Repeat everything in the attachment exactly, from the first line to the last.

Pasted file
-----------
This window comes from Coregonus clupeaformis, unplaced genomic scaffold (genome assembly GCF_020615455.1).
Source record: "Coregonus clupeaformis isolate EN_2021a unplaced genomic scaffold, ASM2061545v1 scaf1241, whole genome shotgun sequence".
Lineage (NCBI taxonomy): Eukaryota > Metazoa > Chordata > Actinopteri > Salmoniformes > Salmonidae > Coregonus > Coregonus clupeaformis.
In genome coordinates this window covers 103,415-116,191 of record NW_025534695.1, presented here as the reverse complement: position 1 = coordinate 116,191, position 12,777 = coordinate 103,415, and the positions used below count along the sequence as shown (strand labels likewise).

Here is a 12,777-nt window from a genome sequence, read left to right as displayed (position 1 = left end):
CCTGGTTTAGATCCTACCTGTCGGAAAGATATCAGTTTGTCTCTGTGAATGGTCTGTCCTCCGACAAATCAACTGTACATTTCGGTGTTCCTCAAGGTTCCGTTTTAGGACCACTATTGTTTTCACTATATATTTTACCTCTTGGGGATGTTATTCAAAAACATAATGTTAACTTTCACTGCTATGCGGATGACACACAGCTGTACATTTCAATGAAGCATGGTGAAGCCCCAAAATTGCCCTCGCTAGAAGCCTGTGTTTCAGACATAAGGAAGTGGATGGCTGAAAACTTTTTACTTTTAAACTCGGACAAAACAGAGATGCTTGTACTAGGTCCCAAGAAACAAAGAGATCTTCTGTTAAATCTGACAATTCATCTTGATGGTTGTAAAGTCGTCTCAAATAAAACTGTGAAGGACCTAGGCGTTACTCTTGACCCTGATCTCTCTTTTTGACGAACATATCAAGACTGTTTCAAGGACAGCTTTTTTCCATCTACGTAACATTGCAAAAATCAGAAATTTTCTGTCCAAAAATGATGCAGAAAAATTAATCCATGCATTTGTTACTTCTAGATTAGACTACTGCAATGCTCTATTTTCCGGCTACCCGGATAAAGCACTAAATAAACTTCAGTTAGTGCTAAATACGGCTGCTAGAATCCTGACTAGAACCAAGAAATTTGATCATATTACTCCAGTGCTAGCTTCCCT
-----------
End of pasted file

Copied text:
This window comes from Coregonus clupeaformis, unplaced genomic scaffold (genome assembly GCF_020615455.1).
Source record: "Coregonus clupeaformis isolate EN_2021a unplaced genomic scaffold, ASM2061545v1 scaf1241, whole genome shotgun sequence".
Lineage (NCBI taxonomy): Eukaryota > Metazoa > Chordata > Actinopteri > Salmoniformes > Salmonidae > Coregonus > Coregonus clupeaformis.
In genome coordinates this window covers 103,415-116,191 of record NW_025534695.1, presented here as the reverse complement: position 1 = coordinate 116,191, position 12,777 = coordinate 103,415, and the positions used below count along the sequence as shown (strand labels likewise).

Here is a 12,777-nt window from a genome sequence, read left to right as displayed (position 1 = left end):
CCTGGTTTAGATCCTACCTGTCGGAAAGATATCAGTTTGTCTCTGTGAATGGTCTGTCCTCCGACAAATCAACTGTACATTTCGGTGTTCCTCAAGGTTCCGTTTTAGGACCACTATTGTTTTCACTATATATTTTACCTCTTGGGGATGTTATTCAAAAACATAATGTTAACTTTCACTGCTATGCGGATGACACACAGCTGTACATTTCAATGAAGCATGGTGAAGCCCCAAAATTGCCCTCGCTAGAAGCCTGTGTTTCAGACATAAGGAAGTGGATGGCTGAAAACTTTTTACTTTTAAACTCGGACAAAACAGAGATGCTTGTACTAGGTCCCAAGAAACAAAGAGATCTTCTGTTAAATCTGACAATTCATCTTGATGGTTGTAAAGTCGTCTCAAATAAAACTGTGAAGGACCTAGGCGTTACTCTTGACCCTGATCTCTCTTTTTGACGAACATATCAAGACTGTTTCAAGGACAGCTTTTTTCCATCTACGTAACATTGCAAAAATCAGAAATTTTCTGTCCAAAAATGATGCAGAAAAATTAATCCATGCATTTGTTACTTCTAGATTAGACTACTGCAATGCTCTATTTTCCGGCTACCCGGATAAAGCACTAAATAAACTTCAGTTAGTGCTAAATACGGCTGCTAGAATCCTGACTAGAACCAAGAAATTTGATCATATTACTCCAGTGCTAGCTTCCCT